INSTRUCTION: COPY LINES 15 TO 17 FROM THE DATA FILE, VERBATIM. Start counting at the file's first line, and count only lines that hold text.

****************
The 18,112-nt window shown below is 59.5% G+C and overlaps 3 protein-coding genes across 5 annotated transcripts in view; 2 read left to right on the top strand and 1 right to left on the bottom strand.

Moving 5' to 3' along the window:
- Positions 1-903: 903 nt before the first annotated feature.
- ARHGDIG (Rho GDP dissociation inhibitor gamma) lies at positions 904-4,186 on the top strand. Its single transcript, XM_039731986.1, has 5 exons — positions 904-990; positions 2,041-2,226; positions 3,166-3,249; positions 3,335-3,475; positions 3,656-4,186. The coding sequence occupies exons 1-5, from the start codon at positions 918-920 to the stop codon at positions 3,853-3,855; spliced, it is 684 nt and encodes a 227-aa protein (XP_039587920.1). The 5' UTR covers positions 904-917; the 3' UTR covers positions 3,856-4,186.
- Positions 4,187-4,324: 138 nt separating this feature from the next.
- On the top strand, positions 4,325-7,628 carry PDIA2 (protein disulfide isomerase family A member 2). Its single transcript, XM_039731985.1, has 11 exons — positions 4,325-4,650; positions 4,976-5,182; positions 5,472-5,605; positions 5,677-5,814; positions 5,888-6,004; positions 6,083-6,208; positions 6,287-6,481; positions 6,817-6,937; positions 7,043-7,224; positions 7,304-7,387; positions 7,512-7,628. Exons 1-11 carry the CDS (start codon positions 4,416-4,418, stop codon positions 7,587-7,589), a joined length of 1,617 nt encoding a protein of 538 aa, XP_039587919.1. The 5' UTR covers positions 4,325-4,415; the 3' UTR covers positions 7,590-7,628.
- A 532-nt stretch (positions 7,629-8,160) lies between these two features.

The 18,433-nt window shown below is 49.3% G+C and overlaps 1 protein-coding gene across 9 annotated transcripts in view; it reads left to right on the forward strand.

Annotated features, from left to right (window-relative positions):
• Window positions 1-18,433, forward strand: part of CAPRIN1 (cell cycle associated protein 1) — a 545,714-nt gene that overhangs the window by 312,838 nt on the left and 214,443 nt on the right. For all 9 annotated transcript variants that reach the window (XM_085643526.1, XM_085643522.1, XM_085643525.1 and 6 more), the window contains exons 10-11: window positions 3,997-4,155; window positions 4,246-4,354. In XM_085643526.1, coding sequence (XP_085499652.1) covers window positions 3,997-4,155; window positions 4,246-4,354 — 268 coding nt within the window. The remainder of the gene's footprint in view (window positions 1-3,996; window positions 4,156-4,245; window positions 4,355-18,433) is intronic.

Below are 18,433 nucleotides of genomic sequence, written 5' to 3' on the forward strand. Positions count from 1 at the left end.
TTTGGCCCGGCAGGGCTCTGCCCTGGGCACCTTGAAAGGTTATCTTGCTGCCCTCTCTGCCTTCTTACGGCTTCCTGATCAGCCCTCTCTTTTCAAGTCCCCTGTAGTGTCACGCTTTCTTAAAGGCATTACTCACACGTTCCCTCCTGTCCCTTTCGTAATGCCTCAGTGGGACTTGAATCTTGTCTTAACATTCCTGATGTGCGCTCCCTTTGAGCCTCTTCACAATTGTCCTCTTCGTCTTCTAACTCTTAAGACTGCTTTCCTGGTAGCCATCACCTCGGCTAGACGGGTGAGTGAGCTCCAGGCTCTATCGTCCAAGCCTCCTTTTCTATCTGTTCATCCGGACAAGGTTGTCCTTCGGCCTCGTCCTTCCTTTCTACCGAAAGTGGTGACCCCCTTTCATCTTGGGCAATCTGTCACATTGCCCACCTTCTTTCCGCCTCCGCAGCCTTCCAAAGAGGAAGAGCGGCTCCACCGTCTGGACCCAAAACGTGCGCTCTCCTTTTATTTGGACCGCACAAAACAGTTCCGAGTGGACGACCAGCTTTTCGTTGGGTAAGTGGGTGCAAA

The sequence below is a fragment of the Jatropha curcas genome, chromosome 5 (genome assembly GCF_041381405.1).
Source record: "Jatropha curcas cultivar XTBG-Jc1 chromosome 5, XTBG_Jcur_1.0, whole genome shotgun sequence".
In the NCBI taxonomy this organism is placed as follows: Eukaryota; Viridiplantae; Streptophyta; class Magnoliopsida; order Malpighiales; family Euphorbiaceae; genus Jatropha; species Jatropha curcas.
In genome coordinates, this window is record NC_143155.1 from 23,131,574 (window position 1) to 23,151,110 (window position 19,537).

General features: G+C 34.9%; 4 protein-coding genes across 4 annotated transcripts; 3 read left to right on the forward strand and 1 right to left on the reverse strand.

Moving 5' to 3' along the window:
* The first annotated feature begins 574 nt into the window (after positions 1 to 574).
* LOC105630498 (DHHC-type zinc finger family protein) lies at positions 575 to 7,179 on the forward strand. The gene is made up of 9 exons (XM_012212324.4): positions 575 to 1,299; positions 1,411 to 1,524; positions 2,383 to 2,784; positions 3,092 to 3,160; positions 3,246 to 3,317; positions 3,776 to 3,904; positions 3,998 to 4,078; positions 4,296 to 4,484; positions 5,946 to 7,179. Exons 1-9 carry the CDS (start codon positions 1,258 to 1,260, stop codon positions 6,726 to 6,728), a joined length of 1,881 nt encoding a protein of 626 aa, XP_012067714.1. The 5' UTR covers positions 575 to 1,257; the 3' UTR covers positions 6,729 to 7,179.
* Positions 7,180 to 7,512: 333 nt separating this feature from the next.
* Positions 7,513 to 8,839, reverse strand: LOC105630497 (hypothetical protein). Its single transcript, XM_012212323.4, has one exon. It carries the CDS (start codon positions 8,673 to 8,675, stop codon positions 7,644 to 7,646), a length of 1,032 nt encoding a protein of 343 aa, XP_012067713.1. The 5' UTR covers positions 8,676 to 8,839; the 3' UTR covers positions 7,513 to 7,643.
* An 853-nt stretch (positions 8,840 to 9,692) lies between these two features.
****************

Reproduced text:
In the NCBI taxonomy this organism is placed as follows: Eukaryota; Viridiplantae; Streptophyta; class Magnoliopsida; order Malpighiales; family Euphorbiaceae; genus Jatropha; species Jatropha curcas.
In genome coordinates, this window is record NC_143155.1 from 23,131,574 (window position 1) to 23,151,110 (window position 19,537).

General features: G+C 34.9%; 4 protein-coding genes across 4 annotated transcripts; 3 read left to right on the forward strand and 1 right to left on the reverse strand.